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  current news   Press   selected story    
     
  9 December 2016  
 
Cyclin A2 regulates erythrocyte morphology and numbers
 
 




Authors
Senthil Raja Jayapal1, Heather Yin-Kuan Ang3, Chelsia Qiuxia Wang1,4, Xavier Bisteau1, Matias J. Caldez1,2, Gan Xiao Xuan1, Weimiao Yu1, Vinay Tergaonkar1, Motomi Osato4, Bing Lim3, and Philipp Kaldis1.2.*

1  Institute of Molecular and Cell Biology (IMCB), A*STAR (Agency for Science, Technology and    Research), 61 Biopolis Drive, Proteos #3-09, Singapore 138673, Republic of Singapore
2  National University of Singapore (NUS), Department of Biochemistry, Singapore 117597
3  Genome Institute of Singapore, 60 Biopolis Street, Genome, Singapore 138672
4  Cancer Science Institute of Singapore, National University of Singapore, 14 Medical Drive, Singapore    117599

*Corresponding author: Philipp Kaldis PhD, Phone +65 6586 9854, Fax +65 6779 1117, Email: kaldis@imcb.a-star.edu.sg

Published online in Cell Cycle on 22 September 2016.

Abstract
Cyclin A2 is an essential gene for development and in hematopoietic stem cells and therefore its functions in definitive erythropoiesis have not been investigated. We have ablated cyclin A2 in committed erythroid progenitors in vivo using erythropoietin receptor promoter-driven Cre, which revealed its critical role in regulating erythrocyte morphology and numbers. Erythroid-specific cyclin A2 knockout mice are viable but displayed increased mean erythrocyte volume and reduced erythrocyte counts, as well as increased frequency of erythrocytes containing Howell-Jolly bodies. Erythroblasts lacking cyclin A2 displayed defective enucleation, resulting in reduced production of enucleated erythrocytes and increased frequencies of erythrocytes containing nuclear remnants. Deletion of the Cdk inhibitor p27Kip1 but not Cdk2, ameliorated the erythroid defects resulting from deficiency of cyclin A2, confirming the critical role of cyclin A2/Cdk activity in erythroid development. Loss of cyclin A2 in bone marrow cells in semisolid culture prevented the formation of BFU-E but not CFU-E colonies, uncovering its essential role in BFU-E function. Our data unveils the critical functions of cyclin A2 in regulating mammalian erythropoiesis.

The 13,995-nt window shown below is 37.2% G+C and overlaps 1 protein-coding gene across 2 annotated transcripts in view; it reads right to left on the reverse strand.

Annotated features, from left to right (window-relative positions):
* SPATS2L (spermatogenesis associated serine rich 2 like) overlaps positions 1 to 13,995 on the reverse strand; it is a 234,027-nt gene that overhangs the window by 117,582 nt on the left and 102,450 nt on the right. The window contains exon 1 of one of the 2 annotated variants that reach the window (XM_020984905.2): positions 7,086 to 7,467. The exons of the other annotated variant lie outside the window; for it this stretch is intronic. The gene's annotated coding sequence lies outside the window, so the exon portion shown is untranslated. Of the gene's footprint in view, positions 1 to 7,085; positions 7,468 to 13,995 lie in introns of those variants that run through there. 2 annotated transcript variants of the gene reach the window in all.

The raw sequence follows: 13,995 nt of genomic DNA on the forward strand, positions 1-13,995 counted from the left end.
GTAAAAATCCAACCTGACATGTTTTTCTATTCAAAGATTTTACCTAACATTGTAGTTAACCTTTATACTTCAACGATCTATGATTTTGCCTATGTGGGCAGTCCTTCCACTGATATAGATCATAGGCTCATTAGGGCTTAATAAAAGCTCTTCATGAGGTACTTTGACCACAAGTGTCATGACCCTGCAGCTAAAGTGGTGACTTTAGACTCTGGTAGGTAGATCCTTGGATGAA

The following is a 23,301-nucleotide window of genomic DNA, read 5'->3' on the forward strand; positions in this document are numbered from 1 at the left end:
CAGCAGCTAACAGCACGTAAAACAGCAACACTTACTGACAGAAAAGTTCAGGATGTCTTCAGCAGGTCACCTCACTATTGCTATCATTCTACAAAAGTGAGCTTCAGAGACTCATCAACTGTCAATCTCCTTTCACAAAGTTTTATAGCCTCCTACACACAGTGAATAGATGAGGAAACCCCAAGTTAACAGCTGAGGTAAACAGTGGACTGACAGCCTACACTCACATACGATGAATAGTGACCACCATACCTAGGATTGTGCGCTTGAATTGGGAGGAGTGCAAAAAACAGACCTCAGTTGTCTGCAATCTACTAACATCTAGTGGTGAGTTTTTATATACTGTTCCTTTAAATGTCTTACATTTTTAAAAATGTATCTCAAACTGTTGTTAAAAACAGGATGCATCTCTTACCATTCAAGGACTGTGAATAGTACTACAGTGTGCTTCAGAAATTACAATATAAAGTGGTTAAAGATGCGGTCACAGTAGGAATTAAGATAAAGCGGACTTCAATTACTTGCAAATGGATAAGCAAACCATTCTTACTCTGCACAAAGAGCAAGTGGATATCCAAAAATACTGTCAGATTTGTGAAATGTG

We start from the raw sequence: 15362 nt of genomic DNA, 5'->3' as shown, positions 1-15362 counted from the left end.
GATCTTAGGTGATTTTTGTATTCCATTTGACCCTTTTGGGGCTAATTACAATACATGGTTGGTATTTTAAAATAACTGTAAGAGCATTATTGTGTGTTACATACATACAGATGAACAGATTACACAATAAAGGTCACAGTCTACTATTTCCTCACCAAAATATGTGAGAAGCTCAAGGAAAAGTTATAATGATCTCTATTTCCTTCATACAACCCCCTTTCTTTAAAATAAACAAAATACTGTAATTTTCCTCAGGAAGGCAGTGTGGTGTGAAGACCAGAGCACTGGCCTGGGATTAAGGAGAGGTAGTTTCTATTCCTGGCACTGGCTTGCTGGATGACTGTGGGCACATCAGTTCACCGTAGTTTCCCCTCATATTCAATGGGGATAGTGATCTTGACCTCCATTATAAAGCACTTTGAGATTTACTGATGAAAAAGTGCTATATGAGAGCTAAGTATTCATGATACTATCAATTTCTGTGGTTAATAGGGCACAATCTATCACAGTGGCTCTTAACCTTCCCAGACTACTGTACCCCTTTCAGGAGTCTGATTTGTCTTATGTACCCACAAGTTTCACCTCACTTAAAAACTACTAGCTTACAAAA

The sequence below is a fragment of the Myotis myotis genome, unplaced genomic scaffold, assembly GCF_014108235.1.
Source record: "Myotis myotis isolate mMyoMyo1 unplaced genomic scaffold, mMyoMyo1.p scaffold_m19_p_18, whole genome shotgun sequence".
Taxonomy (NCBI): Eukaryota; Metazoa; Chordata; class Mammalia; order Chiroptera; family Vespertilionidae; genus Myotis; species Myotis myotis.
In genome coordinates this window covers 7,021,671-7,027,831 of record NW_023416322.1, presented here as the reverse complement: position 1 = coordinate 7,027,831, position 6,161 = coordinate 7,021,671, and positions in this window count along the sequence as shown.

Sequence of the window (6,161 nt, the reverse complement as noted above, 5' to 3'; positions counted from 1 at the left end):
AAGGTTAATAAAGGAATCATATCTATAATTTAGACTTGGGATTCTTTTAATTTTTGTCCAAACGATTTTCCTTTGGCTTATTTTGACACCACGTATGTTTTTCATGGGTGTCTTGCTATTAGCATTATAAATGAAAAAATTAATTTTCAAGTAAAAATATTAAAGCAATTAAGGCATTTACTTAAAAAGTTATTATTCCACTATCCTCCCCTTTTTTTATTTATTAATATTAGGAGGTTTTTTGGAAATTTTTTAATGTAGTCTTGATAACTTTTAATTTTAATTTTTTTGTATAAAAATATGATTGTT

Figure 1. Ablation of cyclin A2 in erythroid cells in vivo using erythropoietin receptor promoter-driven Cre leads to defective erythropoiesis.
(A) Complete blood count data from cyclin A2fl/fl ErGFPcre mice (A2 KO, red dots, n=11) and littermate controls (Control, blue dots, n=9) at 3 months of age. (B-C) May-Grünwald Giemsa stained blood smears. Scale bar=10μm. Arrows indicate erythrocytes with Howell-Jolly bodies. (D) 3D reconstruction of erythrocyte volume using z-stacks from confocal microscopy of blood smears stained with fluorescence-labeled PKH26. Representative wild-type erythrocytes (left panel, blue, inset density diagram in the middle); A2 KO (middle panel, red, inset density diagram in the middle [yellow plane indicates the cut of the inset]; and merge (right panel, inset representing 3D-view); indicating the difference in volume between wild-type and A2 KO erythrocytes. (E-F) Representative flow cytometry analysis plots of peripheral blood from age-matched control (top) and A2 KO (bottom)
mice stained with antibodies against TER119 and CD71, and Hoechst33342 (n=3). The percentage of TER119+ erythrocytes with nuclear remnants (Howell-Jolly bodies, HJ) is indicated in panel E. CD71 versus Hoechst plots for TER119+-gated peripheral blood cells with the frequencies of CD71+Hoechst- reticulocytes (RET) and CD71-Hoechst+ erythrocytes with Howell-Jolly bodies (HJ) are shown in panel F. (G) Bar graphs representing flow cytometry quantification of the percentage of erythrocytes containing Howell-Jolly bodies (HJ) in peripheral blood gated as shown in panel E, and the percentage of reticulocytes (RET) in TER119+-gated peripheral blood cells gated as shown in panel F (n=3). (H) The mean forward scatter values of TER119+Hoechst-CD71- erythrocytes (RBC, red bars), TER119+Hoechst-CD71+ reticulocytes (RET, green bars), and TER119+Hoechst+CD71- Howell-Jolly bodies (HJ, blue bar) in the peripheral blood, gated as shown in panel F (n=3). The forward scatter histogram overlays are shown in Figure S1C. Error bars represent standard deviation. Two-tailed t-test results are indicated by asterisks. *, p<0.05; **, p<0.01; ***, p<0.001.


For more information on Philipp KALDIS's lab, please click here.